I am thinking that I need a roady.
 
The music I am working on at the moment is for another choir, one which has been created quickly, the intention being to sing carols for the elderly folk in three local Maison de retraites (care homes).
I will mention that the music is easy enough to write, but most of the words are in French, (which is not a surprise seeing as how we are living in France), and fitting those words into the rhythm of an English carol is fiddly, but interesting, and takes a lot of time up.
 
So why is Lester out hunting?
He is hunting for a phone signal because the signal is too weak where we live, he says, so he has taken himself out in the car to see if he can find one. Bless him.
 
It is an English phone we have bought because we thought it would be easier to understand how to use it because the instructions would be in English, and this was so up until the purchase of something called a 'sim card' which then made the phone go into French working mode.
.....
 
And he has tracked down a signal!
And I have had my first phone call from him away out in the world,
while I sit and chat with you.
Actually, he is only just down the road, in Plaisance. If we had been in the UK I would have instructed him to bring some chips back from a chip shop. I've been having a fancy for a plate of chips (plus vinegar, egg, tomato ketchup) for the last hour.
Something with being on the computer too long I think.
 
Off to switch the electric blanket on in our bed, and on the way I shall raid the kitchen. Meanwhile Lester continues to discover all that there is to be discovered on the iphone, and promises to train me in the use of it soon. I feel a fierce reluctance to get involved with that phone though. I don't want it to seduce me into messing about on it when I could be sitting and watching the flowers grow.
 
 
Bye for now,
 
Vx
 
 

Thursday, 16 November 2017

A frosty morning scything....

So, if you were me, what would you do when the frost is laying heavily on the ground but the sun is shining hot enough to melt it.  You would get outside and start scything as quick as you can while  the vegetation is still stiff with frosty coldness which makes it easier to cut with the scythe, that is what you do........boots on, fingerless gloves found and put on, big thick scarf draped round my neck, dogs collected up, and off out I go.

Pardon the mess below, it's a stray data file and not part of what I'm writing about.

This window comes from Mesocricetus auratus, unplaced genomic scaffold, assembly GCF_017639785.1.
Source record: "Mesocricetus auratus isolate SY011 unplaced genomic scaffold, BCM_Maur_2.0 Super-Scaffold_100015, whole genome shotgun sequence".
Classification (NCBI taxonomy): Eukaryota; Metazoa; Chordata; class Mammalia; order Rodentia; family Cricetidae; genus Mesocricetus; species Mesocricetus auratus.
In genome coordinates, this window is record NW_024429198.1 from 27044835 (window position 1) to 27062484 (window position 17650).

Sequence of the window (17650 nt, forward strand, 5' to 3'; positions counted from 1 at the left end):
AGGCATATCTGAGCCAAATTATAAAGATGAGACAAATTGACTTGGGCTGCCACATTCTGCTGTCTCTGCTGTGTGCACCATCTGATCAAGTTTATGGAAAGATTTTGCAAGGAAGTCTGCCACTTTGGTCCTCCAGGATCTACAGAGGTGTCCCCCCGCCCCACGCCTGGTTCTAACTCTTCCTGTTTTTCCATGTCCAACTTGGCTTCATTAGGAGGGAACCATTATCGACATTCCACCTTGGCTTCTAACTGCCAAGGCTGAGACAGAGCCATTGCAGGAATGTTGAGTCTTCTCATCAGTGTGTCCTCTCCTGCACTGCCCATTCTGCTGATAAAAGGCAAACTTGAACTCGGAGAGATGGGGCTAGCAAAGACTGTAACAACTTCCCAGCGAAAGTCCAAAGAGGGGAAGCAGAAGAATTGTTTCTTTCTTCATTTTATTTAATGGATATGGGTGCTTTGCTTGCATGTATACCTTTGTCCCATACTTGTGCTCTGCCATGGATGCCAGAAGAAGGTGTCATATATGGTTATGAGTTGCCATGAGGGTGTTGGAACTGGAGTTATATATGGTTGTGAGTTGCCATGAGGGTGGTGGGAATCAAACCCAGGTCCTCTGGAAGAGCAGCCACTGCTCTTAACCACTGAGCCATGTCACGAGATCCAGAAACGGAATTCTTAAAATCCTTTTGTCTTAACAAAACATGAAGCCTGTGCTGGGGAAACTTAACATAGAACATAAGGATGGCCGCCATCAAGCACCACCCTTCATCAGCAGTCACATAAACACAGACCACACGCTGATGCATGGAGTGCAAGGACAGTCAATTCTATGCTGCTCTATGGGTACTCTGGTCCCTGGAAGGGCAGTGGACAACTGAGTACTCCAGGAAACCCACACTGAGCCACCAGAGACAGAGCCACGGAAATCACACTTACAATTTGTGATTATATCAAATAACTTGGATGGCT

------
 
11am: what a glorious way to spent a couple hours of my life, that is what I thought as I dragged a couple of branches from the recently fallen oak tree from where it lay half way along the river path towards the far field. They were only the smaller branches. The heavier ones Lester will have to sort out at the weekend. He is not available to do farm work during the week (office hours 9 - 5.30) because he is working on his computer. Don't ask me what he does, he did tell me but it is beyond my comprehension. Not to worry, he still has time to look after the animals, and there is not much else to do on the farm during the cooler months except tidy up the place.
 
I want to continue cutting the front hedge down, which has been ongoing since we got here ten  years ago. I mentioned to Lester that I could do with an electric chainsaw for ladies which would make the job quicker and easier. He has his own chainsaw but it is a very hefty and fierce machine, entirely not suitable for a lady to use.
He said that we do have an electric chainsaw but he didn't know where it was.
Ah ha, I thought, a 'search and rescue' mission on the way to find it, meanwhile visions of chainsawing my way through that hedge and the oak coppice which is starting to grow in a corner of the front garden, floated across my mind.
But of course this all depends on whether or not I can actually lift the chainsaw when it is found, which will be a lot heavier that my wooden handled scythe. I shall try, though.
 
Two trips I made to the fallen oak, and four branches I dragged back.
On the last trip I started fantasizing about having a cup of milky coffee and a piece of cake.
Oh ho! Time to stop.
 
Earlier on, scything went well, and I scooped up the cut grass / vegetation and gave it to the chickens, putting it in a heap so they could have the pleasure of rummaging through it.
They were not impressed with my offering though, and didn't know what to do with it. Not to worry, they will soon learn. It is a new chicken flock so are still on their own learning curve.
Lester has been looking after the chickens so they know his ways. They don't know mine.
Last night Lester had a conference call so I was the one to round them up. I am now training them to respond to me calling out 'chook, chook, chook' while tapping their food container.
As I say, they are on a learning curve. They need to know that when I call and tap their bowl they should to come towards me and not rush off in the opposite direction.
It might take a while.

Off into the hours of my day now,
which will hopefully include a portion of time spent knitting outside in the sun,
so bye for now,
Vx